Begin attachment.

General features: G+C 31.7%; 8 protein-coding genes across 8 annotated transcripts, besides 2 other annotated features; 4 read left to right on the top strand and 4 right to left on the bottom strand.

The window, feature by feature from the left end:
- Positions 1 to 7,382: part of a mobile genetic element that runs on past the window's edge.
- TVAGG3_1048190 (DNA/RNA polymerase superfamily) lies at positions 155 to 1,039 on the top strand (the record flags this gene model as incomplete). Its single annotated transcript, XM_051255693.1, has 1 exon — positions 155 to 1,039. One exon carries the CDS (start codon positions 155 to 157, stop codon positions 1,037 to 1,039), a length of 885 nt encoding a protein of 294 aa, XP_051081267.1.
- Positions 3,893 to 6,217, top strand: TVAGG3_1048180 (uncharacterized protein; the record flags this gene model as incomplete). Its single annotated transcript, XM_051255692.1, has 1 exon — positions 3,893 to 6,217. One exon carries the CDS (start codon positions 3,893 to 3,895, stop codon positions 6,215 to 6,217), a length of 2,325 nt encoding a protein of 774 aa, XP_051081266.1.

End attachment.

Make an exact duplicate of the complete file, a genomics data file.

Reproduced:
General features: G+C 31.7%; 8 protein-coding genes across 8 annotated transcripts, besides 2 other annotated features; 4 read left to right on the top strand and 4 right to left on the bottom strand.

The window, feature by feature from the left end:
- Positions 1 to 7,382: part of a mobile genetic element that runs on past the window's edge.
- TVAGG3_1048190 (DNA/RNA polymerase superfamily) lies at positions 155 to 1,039 on the top strand (the record flags this gene model as incomplete). Its single annotated transcript, XM_051255693.1, has 1 exon — positions 155 to 1,039. One exon carries the CDS (start codon positions 155 to 157, stop codon positions 1,037 to 1,039), a length of 885 nt encoding a protein of 294 aa, XP_051081267.1.
- Positions 3,893 to 6,217, top strand: TVAGG3_1048180 (uncharacterized protein; the record flags this gene model as incomplete). Its single annotated transcript, XM_051255692.1, has 1 exon — positions 3,893 to 6,217. One exon carries the CDS (start codon positions 3,893 to 3,895, stop codon positions 6,215 to 6,217), a length of 2,325 nt encoding a protein of 774 aa, XP_051081266.1.